Heirs and Members of God’s Family
Galatians 4:1 is a continuation of the thought started in Galatians 3:29 with the word heir linking to the two verses. “If you then are Abraham’s offspring, heirs according to the promise.”
What is the purpose for linking these two texts? Because chapter three ended with the high status of those who had accepted Christ by faith. They were no longer under bondage of earning their own way through the law. Having accepted God’s gift, they had become members of God’s family.
Yet, strangely a threat lurked here, one that was then affecting the Galatian Christians. The danger was in falling away from their experience of faith and returning to some form of seeking to earn their justification, the very thing that the Judaizers were pressing them on.
Paul in Galatians 4:1-11 follows a line of logic that argues, to submit now after having accepted Christ’s justification by faith, to the rule of the law was to turn the clock back. To return to a more limited and unnecessarily restricted status before God.
The apostle presents his argument in two stages:
- A recapitulation in verses 1-7 of the final section of Galatians 3:23-29, in which individual moved from being under the custody of the law to being full children of God and heirs of God’s promise.
- A warning in verses 8-11 not to turn back to the “weak and beggarly elemental” things by which they had lived prior to their conversion (verse 9).
Verses 1-7 employ an approach that Paul uses more than once in his epistles (see Ephesians 2:1-10). Paul discourages previous conditions and concludes with their privileges now as people in Christ. He joins these two thoughts with the word “but”, which highlights the contrast.
Galatians 4:1-3 describes believers in terms of their minority. Paul notes that they are truly heirs to the promise but that they do not yet have full rights. Here comes the object lesson from the Roman era and before. Picture a man who had died but left a will leaving his property to his minor son, with the provision that the boy would be under guardianship until he reached a predetermined age. Until that time, his guardians would have charge of his overall life, and administrators would have the narrower responsibility to overseeing his business matters.
Paul argues that this is the condition people were in before they found Christ: “we were children, slaves of the elemental spirits of the universe” (verse 3). The Greek word translated as “elemental things” is an important one that show up again in verse 9, in which it plays a key role in Paul’s appeal to his Galatian readers.
Paul equates life under the law with bondage to the elemental spirits of the universe. The apostle apparently held that going back to the old Jewish system with is circumcision and cultic calendar was equivalent to returning to paganism in terms of its enslaving results. Both systems were false because they both fell short of the way of faith, the only way to get right with God.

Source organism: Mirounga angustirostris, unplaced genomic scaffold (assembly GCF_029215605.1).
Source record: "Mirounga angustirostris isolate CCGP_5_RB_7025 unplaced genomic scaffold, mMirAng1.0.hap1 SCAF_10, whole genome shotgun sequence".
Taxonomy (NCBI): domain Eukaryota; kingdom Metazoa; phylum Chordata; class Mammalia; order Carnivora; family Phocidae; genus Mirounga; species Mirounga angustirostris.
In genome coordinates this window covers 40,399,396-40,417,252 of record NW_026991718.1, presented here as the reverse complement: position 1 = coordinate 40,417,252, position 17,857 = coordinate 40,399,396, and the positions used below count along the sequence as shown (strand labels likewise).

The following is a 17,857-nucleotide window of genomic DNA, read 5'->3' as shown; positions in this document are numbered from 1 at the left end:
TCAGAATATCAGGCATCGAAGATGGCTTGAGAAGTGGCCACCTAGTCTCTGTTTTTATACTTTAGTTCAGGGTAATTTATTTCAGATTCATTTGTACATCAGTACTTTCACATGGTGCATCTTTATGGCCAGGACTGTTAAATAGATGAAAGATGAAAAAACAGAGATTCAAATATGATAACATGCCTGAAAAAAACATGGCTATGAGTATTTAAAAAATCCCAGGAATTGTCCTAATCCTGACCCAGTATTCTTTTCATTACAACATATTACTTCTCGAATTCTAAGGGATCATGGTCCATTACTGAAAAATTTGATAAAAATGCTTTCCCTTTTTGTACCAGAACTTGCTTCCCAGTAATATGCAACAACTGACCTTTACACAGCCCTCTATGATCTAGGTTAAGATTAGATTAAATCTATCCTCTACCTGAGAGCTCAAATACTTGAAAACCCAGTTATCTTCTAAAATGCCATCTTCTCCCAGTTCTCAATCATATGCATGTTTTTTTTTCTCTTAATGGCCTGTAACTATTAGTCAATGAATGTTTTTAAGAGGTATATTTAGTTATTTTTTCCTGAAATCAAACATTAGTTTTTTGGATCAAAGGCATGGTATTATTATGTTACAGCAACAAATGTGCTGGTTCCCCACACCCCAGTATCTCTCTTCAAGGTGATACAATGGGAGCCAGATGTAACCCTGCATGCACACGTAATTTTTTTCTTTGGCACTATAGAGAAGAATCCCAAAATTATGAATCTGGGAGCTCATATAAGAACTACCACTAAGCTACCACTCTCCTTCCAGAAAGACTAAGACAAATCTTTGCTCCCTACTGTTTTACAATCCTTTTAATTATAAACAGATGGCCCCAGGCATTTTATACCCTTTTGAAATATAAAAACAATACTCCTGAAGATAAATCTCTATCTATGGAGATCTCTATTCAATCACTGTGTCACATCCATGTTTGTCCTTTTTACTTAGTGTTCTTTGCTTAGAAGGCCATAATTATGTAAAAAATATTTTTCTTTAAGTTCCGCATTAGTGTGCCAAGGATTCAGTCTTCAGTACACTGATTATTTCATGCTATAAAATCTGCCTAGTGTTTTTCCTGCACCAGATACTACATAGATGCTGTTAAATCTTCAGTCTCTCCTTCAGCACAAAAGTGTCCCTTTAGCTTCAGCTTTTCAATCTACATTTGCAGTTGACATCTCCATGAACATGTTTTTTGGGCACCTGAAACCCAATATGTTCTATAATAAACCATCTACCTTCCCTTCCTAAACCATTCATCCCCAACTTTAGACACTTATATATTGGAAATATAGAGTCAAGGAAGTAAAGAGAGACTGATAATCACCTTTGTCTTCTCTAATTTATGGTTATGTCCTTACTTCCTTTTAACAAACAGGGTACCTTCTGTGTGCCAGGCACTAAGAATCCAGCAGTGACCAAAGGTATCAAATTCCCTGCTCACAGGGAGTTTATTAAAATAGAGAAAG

Verse 4 has one of the most decisive “buts” of Scripture. It marks a new beginning with the arrival of Jesus. Verses 4 and 5 are bursting with meaning:
- The coming of Jesus was no accident. God was working out His purpose in world history. It was at the “fullness of the time” that “God sent forth His Son” (NASB). The “fullness of the time” phrase occurs nowhere else in the New Testament, but we do find a close parallel in Mark 1:14-15, which reports that “Jesus came into Galilee, preaching the gospel of God saying “The time is fulfilled, and the kingdom of God is at hand; repent and believe in the gospel.” Daniel 9:24-27 has preserved time prophecies that help us grasp the meaning of “the fullness of the time.” Discussing the 70 weeks of years, the passage indicates the time for the coming of the “the Messiah the Prince,” who would “make reconciliation for iniquity, and bring in everlasting righteousness.”
Galatians 4:4 tells us not only that Jesus was sent at the right time but also that He became fully human (“born of woman”) at the Incarnation and that He was born Jewish (“born under the law”) in line with the Old Testament prophecies related to the fact that the Messiah would come through the line of both Abraham and David (see Matthew 1:1; Genesis 3:15; and Genesis 12:3; Genesis 22:18 and others).
Paul continues in verse 5, by stating that Christ will do two things for those who accept Him. First, he will “redeem those who were under the law.” Redeem is a term from the marketplace. It means to purchase or to buy. Paul uses the word when he speaks of Christ paying the price to free individuals from their enslavement to sin. The prince of course was His sacrifice on Calvary, where “Christ redeemed us from the curse of the law,” becoming a curse for us on the cross (Galatians 3:13).
The second thing that Christ did was to adopt those who had been redeemed from the curse of the broken law (Galatians 4:5). We noted earlier that people get adopted into the family of God when they accept Christ’s gift to them by faith (see Galatians 3:26; John 1:12, 13; Romans 8:14-17).
Even though Paul has changed his metaphor from being a child coming of age (Galatians 4:1-3) to that of a person being adopted in verses 5-7, his meaning is clear and consistent. Through Christ we are set free, we gain our full rights, and we become the fullest sense a part of the family of God.